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Welcome to the Texas Prison Museum

The Texas Prison Museum offers an intriguing glimpse into the lives of the state's imprisoned citizens. The museum features numerous exhibits detailing the history of the Texas prison system, featuring a look inside the operations behind the fences and walls.


Adults - $7;

Seniors 60+/Active or Retired Military/First

Responders/TDCJ Employees/

SHSU Students - $5;


Ages 6/17 - $4;


5 years and under - No Charge.

Contact Information:



491 Hwy 75 N

Huntsville, TX 77320

David L. Stacks - Director

Riley Tilley - Gift Shop Manager

Suzie Shaw - Office Manager


Joni White - Curator

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Mission Statement

The Texas Prison Museum shall collect, preserve and showcase the history and the culture of the Texas prison system and educate the people of Texas and of the world.

Contact Us

If you've got questions, would like to place a gift shop order, or would simply like to know more about the Texas Prison System, we'd love to hear from you!

General Questions

Conference Room Inquiries

Gift Shop Inquiries

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Popular Exhibits

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Capital Punishment

From the time of Independence from Mexico until 1924, hanging was the lawful method of execution in Texas. Hangings took place in the county where the condemned person was convicted.


In 1924 the State of Texas took control of all executions and prescribed electrocution as the method. One of the most chilling exhibits at the Texas Prison Museum is "Old Sparky," the decommissioned electric chair in which 361 prisoners were executed between 1924 and 1964. This legendary device, made by prison workers, was in storage at the Walls Unit Death House before being donated to the museum, and is our most controversial exhibit.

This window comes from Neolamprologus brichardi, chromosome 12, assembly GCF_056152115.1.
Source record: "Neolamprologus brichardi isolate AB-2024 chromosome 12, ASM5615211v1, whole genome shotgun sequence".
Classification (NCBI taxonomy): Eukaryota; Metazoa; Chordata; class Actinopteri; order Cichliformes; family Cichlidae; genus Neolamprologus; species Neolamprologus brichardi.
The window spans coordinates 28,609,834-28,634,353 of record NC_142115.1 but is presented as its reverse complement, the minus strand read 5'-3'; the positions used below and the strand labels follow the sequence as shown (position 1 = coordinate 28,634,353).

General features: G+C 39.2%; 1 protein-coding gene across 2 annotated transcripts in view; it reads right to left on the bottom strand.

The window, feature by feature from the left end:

Old Sparky

Prison Hardware

Various types of hardware have been used to contain inmates. This exhibit shows the different types of equipment used over the years, including the old ball and chain, pad locks, and modern handcuffs.

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Ball & Chain

Prison Art


Bonnie & Clyde

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Plan Your Visit

Whether you've got a quick 45 minutes to browse, or a few hours to soak in some history, we've got something for everyone!


Monday - Saturday

10 am - 5 pm


12 noon - 5pm



First Monday of Each Month 

Open at 12 Noon - 5 pm

In observance of holidays, the Texas Prison Museum is closed

New Years's Day - January 1, 2024;

Easter - March 31, 2024;

Thanksgiving - November 28, 2024;

Two days during Christmas, December 24 & 25, 2024.


End of Watch Memorial

Many Texas Department of Criminal Justice public servants have lost their lives in the line of duty and from the COVID-19 pandemic.  In honor of these fine men and women a remembrance memorial is slated for construction at the Texas Prison Museum.  The memorial will be a symbol of their unwavering service and ultimate sacrifice.  All donations are welcome and can be made here. 


If you have any questions, feel free to email our Director, David Stacks, at


Thank you for your donation!

This Week in Texas Prison History

April 18:

1935 Huntsville Unit (Walls) - Doye Arnold, 28, of Callahan County professing deep love for his divorced wife, Mrs. Zelma Arnold, whom he stabbed and beat to death on a Breckenridge street in 1932, went calmly to his death in the electric chair here early today for the slaying. Twice Arnold was sentenced to die for the murder. The Court of Criminal Appeals reversed the case the first time. At his second trial a hung jury resulted in a third trial. Arnold, who entered a plea of insanity, was condemned to be executed. Testimony showed that Arnold became incensed when his former wife told him she had obtained a divorce while he was serving a prison sentence for auto theft. He stabbed her and then beat her with a rock. "I have nothing to say," said the doomed man as he took his seat in the electric chair, "except that I still love my wife better than any woman on earth." He was pronounced dead at 12:13 a.m. Arnold had been calm throughout the day although he had hoped earlier for a commutation of his sentence, prison officials said. (AP, San Antonio Express, April 18, 1935)


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